N. Korea may have more plutonium than previously assumed
According to US monitor New images of North Korea’s main nuclear facility show that the isolated regime has apparently produced more plutonium for its weapons programme than previously thought.
The Radiochemical Laboratory operated intermittently and there have apparently been at least two unreported reprocessing campaigns to produce an undetermined amount of plutonium that can further increase North Korea’s nuclear weapons stockpile.
Ground of the report
- Increased thermal activity was noted at Yongbyon’s uranium enrichment facility.
- There have apparently been at least two unreported reprocessing campaigns to produce an undetermined amount of plutonium
North Korea, which says it needs nuclear weapons to defend itself against the threat of invasion, is subject to multiple sets of UN sanctions over its weapons programmes.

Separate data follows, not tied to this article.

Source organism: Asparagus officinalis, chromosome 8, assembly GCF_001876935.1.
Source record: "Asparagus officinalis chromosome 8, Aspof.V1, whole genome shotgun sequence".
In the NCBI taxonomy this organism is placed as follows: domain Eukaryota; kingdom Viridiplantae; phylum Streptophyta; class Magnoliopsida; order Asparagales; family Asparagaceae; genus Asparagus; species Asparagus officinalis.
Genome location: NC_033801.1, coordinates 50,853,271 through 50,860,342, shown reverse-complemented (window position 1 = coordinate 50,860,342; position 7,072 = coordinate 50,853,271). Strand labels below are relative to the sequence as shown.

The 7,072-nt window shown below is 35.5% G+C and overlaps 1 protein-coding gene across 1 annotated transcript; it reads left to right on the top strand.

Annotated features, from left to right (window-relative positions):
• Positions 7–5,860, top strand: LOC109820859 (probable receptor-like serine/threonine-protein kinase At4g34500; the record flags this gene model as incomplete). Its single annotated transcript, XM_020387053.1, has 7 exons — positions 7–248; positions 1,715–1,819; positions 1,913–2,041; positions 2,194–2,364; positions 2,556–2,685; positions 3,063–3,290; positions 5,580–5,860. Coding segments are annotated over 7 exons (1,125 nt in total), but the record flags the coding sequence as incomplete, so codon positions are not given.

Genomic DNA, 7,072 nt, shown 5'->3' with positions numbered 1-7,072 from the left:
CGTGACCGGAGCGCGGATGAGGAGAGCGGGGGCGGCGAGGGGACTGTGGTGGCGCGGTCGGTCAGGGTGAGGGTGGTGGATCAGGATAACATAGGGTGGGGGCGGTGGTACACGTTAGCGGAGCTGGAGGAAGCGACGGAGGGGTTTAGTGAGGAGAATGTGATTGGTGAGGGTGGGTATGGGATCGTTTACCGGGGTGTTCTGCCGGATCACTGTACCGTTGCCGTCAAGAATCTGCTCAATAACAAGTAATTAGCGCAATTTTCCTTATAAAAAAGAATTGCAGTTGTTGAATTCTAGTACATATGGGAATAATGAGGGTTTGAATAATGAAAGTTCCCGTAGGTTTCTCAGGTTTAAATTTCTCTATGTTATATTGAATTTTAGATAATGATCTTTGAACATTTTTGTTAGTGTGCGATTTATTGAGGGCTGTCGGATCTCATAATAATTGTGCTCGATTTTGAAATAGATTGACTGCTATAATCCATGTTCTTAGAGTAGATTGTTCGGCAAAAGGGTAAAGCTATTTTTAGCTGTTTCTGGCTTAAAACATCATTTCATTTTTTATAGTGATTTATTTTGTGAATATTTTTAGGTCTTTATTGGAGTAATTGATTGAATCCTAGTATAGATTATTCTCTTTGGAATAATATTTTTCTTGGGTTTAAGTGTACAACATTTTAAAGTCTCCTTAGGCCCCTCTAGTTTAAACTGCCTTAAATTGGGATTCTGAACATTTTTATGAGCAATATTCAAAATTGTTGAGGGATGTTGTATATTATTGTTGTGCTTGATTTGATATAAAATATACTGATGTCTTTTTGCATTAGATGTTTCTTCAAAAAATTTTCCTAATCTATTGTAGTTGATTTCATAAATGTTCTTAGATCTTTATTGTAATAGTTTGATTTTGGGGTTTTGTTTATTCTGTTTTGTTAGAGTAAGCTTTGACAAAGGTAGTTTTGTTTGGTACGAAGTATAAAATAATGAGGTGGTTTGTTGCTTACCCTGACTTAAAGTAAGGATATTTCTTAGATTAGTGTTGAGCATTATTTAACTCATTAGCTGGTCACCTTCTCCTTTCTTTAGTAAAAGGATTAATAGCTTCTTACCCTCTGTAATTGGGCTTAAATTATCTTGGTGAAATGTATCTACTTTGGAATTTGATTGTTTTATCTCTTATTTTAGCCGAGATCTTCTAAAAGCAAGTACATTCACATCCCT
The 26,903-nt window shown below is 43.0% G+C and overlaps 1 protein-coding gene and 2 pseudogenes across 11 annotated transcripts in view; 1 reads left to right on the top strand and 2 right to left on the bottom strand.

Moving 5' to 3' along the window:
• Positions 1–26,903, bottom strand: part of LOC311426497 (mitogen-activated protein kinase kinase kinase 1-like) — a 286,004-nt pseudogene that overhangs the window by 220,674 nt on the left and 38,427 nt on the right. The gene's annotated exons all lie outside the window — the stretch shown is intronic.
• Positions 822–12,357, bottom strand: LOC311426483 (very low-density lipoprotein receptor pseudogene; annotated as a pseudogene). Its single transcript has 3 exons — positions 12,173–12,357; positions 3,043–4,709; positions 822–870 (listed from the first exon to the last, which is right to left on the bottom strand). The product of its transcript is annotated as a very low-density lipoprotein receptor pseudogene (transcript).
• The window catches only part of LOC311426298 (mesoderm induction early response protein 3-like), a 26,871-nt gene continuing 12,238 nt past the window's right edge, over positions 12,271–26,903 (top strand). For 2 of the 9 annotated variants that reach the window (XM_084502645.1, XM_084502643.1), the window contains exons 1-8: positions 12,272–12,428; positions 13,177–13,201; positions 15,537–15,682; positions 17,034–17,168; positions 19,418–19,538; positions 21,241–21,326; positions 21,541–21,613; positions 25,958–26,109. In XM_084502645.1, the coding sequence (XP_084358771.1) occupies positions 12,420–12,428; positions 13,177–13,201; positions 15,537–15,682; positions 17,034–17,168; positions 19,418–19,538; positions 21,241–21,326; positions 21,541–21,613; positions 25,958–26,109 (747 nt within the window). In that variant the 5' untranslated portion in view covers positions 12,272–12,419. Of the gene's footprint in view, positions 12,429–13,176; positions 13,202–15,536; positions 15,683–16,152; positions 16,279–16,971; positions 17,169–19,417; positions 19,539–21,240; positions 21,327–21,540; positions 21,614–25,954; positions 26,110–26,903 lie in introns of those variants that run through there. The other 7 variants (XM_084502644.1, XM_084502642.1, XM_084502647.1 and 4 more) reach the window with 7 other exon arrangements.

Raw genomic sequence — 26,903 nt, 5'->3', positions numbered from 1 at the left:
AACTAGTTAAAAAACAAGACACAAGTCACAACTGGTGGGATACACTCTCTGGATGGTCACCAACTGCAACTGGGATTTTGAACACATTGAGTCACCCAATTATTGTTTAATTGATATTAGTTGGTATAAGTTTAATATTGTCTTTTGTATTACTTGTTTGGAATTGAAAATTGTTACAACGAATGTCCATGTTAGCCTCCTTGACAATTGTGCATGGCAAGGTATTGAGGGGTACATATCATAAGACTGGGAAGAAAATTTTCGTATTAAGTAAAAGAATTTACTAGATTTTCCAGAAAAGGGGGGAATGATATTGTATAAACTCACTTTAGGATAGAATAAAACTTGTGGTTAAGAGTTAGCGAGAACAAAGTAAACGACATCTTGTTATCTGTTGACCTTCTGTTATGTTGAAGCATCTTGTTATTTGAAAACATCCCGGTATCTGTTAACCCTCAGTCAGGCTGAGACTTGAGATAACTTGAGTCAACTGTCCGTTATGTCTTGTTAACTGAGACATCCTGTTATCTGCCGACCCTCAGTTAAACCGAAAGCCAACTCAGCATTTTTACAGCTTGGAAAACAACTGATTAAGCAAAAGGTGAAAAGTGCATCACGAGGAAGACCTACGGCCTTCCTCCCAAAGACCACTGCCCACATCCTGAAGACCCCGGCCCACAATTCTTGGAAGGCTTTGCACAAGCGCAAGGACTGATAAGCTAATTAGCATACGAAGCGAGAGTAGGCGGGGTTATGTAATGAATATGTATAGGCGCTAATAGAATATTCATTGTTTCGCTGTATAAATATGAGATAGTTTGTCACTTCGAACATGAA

Tests Done by North Korea
- North Korea deactivated the Yongbyon reactor in 2007 under an aid-for-disarmament accord, but began renovating it after Pyongyang’s third nuclear test in 2013.
- North Korea also has conducted five nuclear tests, including three since Kim Jong Un took power after his father died of a heart attack in 2011.
- It carried out its first successful test of an intercontinental ballistic missile last week.
- North Korea said its fourth nuclear test in January 2016 was a hydrogen bomb, which would be more powerful than an atomic bomb.
North Korea, which says it needs nuclear weapons to defend itself against the threat of invasion, is subject to multiple sets of United Nations sanctions over its weapons programmes.
A spate of missile tests has stoked concern that the communist state is advancing rapidly toward its goal of developing a nuclear-tipped missile that could reach the U.S. mainland.
Tritium is a key component used for making sophisticated thermonuclear weapons with far greater yields than those made only of plutonium and uranium.